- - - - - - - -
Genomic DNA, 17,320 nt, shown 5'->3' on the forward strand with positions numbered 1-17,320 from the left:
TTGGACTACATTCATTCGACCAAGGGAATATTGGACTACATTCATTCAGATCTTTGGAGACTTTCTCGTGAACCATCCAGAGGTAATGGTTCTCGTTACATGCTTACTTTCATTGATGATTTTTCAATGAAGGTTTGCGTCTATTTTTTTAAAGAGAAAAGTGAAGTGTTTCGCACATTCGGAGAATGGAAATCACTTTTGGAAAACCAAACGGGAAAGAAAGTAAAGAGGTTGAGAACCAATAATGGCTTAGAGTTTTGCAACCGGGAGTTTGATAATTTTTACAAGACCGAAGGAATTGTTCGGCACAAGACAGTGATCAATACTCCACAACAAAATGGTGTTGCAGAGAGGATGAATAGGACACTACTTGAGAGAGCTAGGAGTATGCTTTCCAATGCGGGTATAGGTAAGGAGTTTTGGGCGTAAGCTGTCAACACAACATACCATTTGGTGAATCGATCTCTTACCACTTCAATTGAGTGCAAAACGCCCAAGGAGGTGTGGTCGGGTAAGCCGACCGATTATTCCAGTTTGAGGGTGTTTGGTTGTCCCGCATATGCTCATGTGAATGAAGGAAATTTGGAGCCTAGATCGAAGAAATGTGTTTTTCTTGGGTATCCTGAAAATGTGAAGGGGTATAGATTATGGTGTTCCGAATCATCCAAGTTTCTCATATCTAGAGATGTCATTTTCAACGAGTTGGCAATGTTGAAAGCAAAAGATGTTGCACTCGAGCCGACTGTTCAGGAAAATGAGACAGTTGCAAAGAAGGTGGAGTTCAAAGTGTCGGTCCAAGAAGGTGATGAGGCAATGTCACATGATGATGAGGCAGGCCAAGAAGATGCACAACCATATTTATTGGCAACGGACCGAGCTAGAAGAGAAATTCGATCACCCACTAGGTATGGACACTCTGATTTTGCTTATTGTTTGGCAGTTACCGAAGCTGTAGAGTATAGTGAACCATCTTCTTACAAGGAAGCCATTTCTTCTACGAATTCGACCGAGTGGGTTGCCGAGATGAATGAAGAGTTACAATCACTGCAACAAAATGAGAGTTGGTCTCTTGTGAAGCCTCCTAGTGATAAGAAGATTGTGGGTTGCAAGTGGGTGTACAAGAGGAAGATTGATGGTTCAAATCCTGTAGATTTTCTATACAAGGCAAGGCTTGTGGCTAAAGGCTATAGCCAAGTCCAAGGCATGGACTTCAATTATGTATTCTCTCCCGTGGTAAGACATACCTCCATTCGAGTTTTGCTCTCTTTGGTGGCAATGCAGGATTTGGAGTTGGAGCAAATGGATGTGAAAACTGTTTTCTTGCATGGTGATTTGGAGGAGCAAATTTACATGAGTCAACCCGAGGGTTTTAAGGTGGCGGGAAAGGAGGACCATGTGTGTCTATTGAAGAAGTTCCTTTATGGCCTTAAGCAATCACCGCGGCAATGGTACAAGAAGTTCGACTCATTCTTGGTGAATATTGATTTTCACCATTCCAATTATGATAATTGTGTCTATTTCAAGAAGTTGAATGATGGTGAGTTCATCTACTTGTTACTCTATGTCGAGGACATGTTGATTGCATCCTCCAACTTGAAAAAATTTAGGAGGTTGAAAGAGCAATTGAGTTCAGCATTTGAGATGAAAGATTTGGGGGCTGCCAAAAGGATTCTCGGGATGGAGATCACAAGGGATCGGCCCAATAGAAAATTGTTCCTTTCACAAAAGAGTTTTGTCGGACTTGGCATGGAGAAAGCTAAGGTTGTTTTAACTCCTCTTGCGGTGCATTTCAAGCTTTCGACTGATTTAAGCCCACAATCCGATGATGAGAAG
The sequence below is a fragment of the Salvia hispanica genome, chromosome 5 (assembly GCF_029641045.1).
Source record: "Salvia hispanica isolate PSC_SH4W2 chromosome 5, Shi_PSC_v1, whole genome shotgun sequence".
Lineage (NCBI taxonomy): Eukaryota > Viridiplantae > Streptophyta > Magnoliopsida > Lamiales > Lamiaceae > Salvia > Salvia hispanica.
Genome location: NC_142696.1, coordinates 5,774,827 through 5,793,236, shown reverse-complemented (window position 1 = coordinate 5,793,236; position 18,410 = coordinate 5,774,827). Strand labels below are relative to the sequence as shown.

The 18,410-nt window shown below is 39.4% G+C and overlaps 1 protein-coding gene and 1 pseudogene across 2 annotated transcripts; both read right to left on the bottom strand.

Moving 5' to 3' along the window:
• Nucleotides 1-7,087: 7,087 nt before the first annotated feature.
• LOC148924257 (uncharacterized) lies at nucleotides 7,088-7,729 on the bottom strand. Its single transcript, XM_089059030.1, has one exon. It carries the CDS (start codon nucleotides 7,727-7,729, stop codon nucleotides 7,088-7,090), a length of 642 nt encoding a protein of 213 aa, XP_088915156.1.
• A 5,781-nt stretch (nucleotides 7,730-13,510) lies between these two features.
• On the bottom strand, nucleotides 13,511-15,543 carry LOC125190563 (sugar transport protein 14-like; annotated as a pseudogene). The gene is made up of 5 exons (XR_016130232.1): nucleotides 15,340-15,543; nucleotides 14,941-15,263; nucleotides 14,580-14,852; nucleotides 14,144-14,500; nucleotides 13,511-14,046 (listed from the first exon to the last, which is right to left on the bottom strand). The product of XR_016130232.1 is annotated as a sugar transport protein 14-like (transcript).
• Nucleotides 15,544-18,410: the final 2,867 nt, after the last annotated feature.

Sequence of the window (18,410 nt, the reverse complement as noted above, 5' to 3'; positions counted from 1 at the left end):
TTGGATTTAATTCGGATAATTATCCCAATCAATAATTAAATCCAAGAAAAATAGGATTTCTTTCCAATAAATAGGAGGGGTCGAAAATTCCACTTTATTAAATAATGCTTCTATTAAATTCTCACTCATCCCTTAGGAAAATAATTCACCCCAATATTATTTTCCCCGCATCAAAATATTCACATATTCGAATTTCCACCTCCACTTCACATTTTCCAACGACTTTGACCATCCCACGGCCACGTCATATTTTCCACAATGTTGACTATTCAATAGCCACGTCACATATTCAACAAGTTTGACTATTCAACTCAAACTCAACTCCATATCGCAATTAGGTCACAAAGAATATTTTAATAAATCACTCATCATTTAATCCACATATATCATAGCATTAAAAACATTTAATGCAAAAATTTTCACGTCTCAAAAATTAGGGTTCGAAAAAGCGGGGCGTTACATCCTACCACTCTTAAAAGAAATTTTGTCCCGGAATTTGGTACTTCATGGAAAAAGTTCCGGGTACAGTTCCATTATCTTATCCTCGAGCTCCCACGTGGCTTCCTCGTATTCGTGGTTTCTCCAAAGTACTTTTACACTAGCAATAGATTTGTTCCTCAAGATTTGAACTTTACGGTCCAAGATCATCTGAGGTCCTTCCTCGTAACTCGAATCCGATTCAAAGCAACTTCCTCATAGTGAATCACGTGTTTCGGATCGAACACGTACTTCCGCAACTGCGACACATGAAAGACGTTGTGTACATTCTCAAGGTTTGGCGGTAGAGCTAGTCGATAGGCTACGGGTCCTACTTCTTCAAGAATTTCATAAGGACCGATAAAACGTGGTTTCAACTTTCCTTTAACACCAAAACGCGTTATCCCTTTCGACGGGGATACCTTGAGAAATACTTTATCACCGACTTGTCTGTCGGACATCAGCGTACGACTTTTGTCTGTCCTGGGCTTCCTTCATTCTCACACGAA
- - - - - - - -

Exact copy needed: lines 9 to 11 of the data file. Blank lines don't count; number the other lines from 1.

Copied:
• Nucleotides 1-7,087: 7,087 nt before the first annotated feature.
• LOC148924257 (uncharacterized) lies at nucleotides 7,088-7,729 on the bottom strand. Its single transcript, XM_089059030.1, has one exon. It carries the CDS (start codon nucleotides 7,727-7,729, stop codon nucleotides 7,088-7,090), a length of 642 nt encoding a protein of 213 aa, XP_088915156.1.
• A 5,781-nt stretch (nucleotides 7,730-13,510) lies between these two features.